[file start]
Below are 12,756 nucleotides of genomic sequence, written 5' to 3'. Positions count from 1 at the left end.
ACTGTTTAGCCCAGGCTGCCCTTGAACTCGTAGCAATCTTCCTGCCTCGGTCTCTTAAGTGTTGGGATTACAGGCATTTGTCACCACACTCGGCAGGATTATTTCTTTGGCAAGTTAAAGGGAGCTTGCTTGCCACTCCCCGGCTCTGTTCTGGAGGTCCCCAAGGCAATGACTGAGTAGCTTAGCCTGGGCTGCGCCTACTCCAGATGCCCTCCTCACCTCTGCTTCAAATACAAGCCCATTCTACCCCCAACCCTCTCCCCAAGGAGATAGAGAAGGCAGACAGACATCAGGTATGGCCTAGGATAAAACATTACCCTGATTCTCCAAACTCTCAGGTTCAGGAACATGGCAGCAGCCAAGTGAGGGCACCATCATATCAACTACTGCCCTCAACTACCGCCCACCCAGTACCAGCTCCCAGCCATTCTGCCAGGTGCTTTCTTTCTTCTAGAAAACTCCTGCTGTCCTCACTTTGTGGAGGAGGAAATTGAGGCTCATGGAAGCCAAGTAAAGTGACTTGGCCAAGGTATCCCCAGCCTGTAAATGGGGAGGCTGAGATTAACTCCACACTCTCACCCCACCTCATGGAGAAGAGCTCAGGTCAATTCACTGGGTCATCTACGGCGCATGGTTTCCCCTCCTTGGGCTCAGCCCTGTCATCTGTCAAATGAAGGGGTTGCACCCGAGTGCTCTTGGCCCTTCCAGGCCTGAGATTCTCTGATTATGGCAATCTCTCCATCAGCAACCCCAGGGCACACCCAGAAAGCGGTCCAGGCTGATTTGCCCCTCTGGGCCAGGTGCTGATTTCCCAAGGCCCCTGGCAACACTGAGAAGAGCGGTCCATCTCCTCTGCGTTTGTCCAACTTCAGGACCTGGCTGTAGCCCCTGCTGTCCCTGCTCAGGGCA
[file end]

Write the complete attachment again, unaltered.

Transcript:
Below are 12,756 nucleotides of genomic sequence, written 5' to 3'. Positions count from 1 at the left end.
ACTGTTTAGCCCAGGCTGCCCTTGAACTCGTAGCAATCTTCCTGCCTCGGTCTCTTAAGTGTTGGGATTACAGGCATTTGTCACCACACTCGGCAGGATTATTTCTTTGGCAAGTTAAAGGGAGCTTGCTTGCCACTCCCCGGCTCTGTTCTGGAGGTCCCCAAGGCAATGACTGAGTAGCTTAGCCTGGGCTGCGCCTACTCCAGATGCCCTCCTCACCTCTGCTTCAAATACAAGCCCATTCTACCCCCAACCCTCTCCCCAAGGAGATAGAGAAGGCAGACAGACATCAGGTATGGCCTAGGATAAAACATTACCCTGATTCTCCAAACTCTCAGGTTCAGGAACATGGCAGCAGCCAAGTGAGGGCACCATCATATCAACTACTGCCCTCAACTACCGCCCACCCAGTACCAGCTCCCAGCCATTCTGCCAGGTGCTTTCTTTCTTCTAGAAAACTCCTGCTGTCCTCACTTTGTGGAGGAGGAAATTGAGGCTCATGGAAGCCAAGTAAAGTGACTTGGCCAAGGTATCCCCAGCCTGTAAATGGGGAGGCTGAGATTAACTCCACACTCTCACCCCACCTCATGGAGAAGAGCTCAGGTCAATTCACTGGGTCATCTACGGCGCATGGTTTCCCCTCCTTGGGCTCAGCCCTGTCATCTGTCAAATGAAGGGGTTGCACCCGAGTGCTCTTGGCCCTTCCAGGCCTGAGATTCTCTGATTATGGCAATCTCTCCATCAGCAACCCCAGGGCACACCCAGAAAGCGGTCCAGGCTGATTTGCCCCTCTGGGCCAGGTGCTGATTTCCCAAGGCCCCTGGCAACACTGAGAAGAGCGGTCCATCTCCTCTGCGTTTGTCCAACTTCAGGACCTGGCTGTAGCCCCTGCTGTCCCTGCTCAGGGCA